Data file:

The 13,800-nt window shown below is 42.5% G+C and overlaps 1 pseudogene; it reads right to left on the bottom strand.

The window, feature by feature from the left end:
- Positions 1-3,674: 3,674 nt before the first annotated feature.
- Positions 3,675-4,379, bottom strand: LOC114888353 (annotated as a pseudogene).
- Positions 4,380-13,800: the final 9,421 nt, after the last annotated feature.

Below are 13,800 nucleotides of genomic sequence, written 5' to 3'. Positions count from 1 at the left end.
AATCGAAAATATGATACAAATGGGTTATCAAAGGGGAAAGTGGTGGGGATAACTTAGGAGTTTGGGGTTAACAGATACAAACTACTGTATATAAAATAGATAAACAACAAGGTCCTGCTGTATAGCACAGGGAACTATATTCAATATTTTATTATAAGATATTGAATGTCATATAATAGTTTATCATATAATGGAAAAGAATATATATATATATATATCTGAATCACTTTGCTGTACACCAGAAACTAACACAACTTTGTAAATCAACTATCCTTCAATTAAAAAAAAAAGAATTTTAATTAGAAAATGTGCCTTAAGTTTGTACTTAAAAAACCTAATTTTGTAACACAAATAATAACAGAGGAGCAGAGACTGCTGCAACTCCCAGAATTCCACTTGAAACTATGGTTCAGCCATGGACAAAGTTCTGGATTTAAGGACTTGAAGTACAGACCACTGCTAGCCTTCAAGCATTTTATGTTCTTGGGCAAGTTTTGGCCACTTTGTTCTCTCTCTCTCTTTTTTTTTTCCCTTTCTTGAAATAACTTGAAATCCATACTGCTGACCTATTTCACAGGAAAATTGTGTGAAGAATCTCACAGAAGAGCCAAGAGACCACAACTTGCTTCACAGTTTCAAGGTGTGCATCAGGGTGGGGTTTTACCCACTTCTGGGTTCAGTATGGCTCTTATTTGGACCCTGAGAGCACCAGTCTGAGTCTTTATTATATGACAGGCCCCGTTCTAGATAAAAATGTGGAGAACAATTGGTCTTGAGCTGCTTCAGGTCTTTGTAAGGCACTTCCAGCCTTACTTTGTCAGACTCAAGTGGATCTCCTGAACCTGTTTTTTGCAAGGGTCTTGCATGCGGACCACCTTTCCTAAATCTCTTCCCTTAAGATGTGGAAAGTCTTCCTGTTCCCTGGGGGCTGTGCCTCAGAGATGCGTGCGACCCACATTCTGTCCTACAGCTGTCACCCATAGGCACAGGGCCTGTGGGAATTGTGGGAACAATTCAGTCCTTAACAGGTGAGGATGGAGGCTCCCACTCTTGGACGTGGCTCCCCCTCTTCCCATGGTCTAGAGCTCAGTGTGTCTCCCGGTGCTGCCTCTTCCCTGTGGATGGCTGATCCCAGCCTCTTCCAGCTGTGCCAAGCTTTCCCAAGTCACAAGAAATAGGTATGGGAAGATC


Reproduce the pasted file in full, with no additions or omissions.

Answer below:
The 13,800-nt window shown below is 42.5% G+C and overlaps 1 pseudogene; it reads right to left on the bottom strand.

The window, feature by feature from the left end:
- Positions 1-3,674: 3,674 nt before the first annotated feature.
- Positions 3,675-4,379, bottom strand: LOC114888353 (annotated as a pseudogene).
- Positions 4,380-13,800: the final 9,421 nt, after the last annotated feature.

Below are 13,800 nucleotides of genomic sequence, written 5' to 3'. Positions count from 1 at the left end.
AATCGAAAATATGATACAAATGGGTTATCAAAGGGGAAAGTGGTGGGGATAACTTAGGAGTTTGGGGTTAACAGATACAAACTACTGTATATAAAATAGATAAACAACAAGGTCCTGCTGTATAGCACAGGGAACTATATTCAATATTTTATTATAAGATATTGAATGTCATATAATAGTTTATCATATAATGGAAAAGAATATATATATATATATATCTGAATCACTTTGCTGTACACCAGAAACTAACACAACTTTGTAAATCAACTATCCTTCAATTAAAAAAAAAAGAATTTTAATTAGAAAATGTGCCTTAAGTTTGTACTTAAAAAACCTAATTTTGTAACACAAATAATAACAGAGGAGCAGAGACTGCTGCAACTCCCAGAATTCCACTTGAAACTATGGTTCAGCCATGGACAAAGTTCTGGATTTAAGGACTTGAAGTACAGACCACTGCTAGCCTTCAAGCATTTTATGTTCTTGGGCAAGTTTTGGCCACTTTGTTCTCTCTCTCTCTTTTTTTTTTCCCTTTCTTGAAATAACTTGAAATCCATACTGCTGACCTATTTCACAGGAAAATTGTGTGAAGAATCTCACAGAAGAGCCAAGAGACCACAACTTGCTTCACAGTTTCAAGGTGTGCATCAGGGTGGGGTTTTACCCACTTCTGGGTTCAGTATGGCTCTTATTTGGACCCTGAGAGCACCAGTCTGAGTCTTTATTATATGACAGGCCCCGTTCTAGATAAAAATGTGGAGAACAATTGGTCTTGAGCTGCTTCAGGTCTTTGTAAGGCACTTCCAGCCTTACTTTGTCAGACTCAAGTGGATCTCCTGAACCTGTTTTTTGCAAGGGTCTTGCATGCGGACCACCTTTCCTAAATCTCTTCCCTTAAGATGTGGAAAGTCTTCCTGTTCCCTGGGGGCTGTGCCTCAGAGATGCGTGCGACCCACATTCTGTCCTACAGCTGTCACCCATAGGCACAGGGCCTGTGGGAATTGTGGGAACAATTCAGTCCTTAACAGGTGAGGATGGAGGCTCCCACTCTTGGACGTGGCTCCCCCTCTTCCCATGGTCTAGAGCTCAGTGTGTCTCCCGGTGCTGCCTCTTCCCTGTGGATGGCTGATCCCAGCCTCTTCCAGCTGTGCCAAGCTTTCCCAAGTCACAAGAAATAGGTATGGGAAGATC